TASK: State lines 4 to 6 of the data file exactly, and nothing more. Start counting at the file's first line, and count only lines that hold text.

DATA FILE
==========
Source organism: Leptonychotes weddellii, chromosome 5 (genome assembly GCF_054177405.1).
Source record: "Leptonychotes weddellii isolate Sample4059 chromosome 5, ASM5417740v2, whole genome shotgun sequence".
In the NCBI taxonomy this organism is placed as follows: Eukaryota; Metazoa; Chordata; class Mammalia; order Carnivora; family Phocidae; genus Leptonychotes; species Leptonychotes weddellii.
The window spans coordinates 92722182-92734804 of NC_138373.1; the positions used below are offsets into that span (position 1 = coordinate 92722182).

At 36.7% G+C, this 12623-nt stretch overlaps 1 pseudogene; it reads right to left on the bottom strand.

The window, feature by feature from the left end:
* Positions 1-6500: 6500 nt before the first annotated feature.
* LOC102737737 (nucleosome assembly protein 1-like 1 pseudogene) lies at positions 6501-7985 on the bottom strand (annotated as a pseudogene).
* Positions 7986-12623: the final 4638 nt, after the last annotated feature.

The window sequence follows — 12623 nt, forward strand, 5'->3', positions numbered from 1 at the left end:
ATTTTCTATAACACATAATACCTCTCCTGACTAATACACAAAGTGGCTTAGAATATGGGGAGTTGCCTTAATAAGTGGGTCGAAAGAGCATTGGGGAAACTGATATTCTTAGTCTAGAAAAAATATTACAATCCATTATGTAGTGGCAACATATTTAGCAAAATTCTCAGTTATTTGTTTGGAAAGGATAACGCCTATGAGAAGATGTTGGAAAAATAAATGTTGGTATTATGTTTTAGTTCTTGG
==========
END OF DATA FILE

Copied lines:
The window spans coordinates 92722182-92734804 of NC_138373.1; the positions used below are offsets into that span (position 1 = coordinate 92722182).

At 36.7% G+C, this 12623-nt stretch overlaps 1 pseudogene; it reads right to left on the bottom strand.

The window, feature by feature from the left end: